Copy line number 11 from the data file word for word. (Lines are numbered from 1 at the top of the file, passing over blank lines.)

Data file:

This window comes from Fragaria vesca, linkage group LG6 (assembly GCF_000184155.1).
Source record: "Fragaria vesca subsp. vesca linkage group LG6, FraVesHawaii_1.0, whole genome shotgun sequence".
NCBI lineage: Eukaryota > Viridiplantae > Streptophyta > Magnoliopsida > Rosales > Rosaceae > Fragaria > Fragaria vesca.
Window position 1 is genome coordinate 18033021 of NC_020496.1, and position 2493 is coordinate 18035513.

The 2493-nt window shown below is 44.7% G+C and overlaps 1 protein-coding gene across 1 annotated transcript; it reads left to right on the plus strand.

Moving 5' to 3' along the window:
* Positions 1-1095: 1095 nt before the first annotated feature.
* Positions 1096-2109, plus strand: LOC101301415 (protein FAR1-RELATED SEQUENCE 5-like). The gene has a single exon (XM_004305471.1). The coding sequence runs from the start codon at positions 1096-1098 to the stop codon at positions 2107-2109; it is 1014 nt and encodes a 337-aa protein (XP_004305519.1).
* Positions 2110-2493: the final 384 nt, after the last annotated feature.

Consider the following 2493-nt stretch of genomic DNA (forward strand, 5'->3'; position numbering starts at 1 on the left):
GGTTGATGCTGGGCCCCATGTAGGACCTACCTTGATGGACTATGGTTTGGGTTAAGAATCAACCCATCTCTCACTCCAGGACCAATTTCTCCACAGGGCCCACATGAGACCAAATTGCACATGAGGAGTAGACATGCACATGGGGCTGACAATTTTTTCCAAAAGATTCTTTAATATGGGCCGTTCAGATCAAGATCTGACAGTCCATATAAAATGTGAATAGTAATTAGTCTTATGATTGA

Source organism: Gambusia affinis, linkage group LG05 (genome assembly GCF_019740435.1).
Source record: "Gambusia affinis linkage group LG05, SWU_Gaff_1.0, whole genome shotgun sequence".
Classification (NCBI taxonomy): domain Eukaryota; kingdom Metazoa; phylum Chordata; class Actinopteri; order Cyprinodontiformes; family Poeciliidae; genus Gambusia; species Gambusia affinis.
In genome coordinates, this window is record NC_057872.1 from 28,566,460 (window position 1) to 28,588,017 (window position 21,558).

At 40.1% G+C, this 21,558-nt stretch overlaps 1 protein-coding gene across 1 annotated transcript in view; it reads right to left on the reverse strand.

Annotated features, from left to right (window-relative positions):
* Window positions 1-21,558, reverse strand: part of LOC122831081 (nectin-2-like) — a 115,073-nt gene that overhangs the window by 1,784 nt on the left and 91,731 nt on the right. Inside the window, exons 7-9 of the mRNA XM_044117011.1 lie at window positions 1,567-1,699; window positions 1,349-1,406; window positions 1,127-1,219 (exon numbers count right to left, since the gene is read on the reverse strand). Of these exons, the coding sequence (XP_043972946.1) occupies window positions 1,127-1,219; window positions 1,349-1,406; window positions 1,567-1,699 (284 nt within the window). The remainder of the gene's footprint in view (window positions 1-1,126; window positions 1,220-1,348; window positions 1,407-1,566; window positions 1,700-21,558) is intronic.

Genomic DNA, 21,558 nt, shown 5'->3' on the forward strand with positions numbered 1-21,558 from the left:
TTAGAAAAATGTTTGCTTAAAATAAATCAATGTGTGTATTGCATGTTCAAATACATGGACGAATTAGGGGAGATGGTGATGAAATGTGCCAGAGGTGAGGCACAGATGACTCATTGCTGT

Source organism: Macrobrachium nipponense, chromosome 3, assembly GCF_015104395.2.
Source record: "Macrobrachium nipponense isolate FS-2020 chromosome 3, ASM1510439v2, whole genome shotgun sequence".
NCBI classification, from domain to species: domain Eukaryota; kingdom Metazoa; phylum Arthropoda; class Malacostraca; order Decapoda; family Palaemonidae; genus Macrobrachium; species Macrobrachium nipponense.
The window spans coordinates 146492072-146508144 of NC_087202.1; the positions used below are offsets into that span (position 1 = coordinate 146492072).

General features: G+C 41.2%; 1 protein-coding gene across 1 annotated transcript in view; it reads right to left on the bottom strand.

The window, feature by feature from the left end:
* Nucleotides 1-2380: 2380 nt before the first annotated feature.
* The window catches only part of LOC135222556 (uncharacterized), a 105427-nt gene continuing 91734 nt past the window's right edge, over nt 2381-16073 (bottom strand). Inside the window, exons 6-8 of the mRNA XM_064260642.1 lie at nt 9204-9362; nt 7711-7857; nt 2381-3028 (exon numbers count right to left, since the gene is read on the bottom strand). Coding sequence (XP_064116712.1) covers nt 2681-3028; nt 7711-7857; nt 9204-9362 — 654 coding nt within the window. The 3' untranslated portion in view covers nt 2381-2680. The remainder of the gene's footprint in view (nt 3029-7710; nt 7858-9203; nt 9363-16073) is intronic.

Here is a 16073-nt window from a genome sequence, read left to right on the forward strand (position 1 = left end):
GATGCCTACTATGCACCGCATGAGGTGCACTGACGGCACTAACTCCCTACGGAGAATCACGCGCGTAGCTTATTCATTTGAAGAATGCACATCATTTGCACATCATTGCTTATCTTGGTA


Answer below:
GGTTGATGCTGGGCCCCATGTAGGACCTACCTTGATGGACTATGGTTTGGGTTAAGAATCAACCCATCTCTCACTCCAGGACCAATTTCTCCACAGGGCCCACATGAGACCAAATTGCACATGAGGAGTAGACATGCACATGGGGCTGACAATTTTTTCCAAAAGATTCTTTAATATGGGCCGTTCAGATCAAGATCTGACAGTCCATATAAAATGTGAATAGTAATTAGTCTTATGATTGA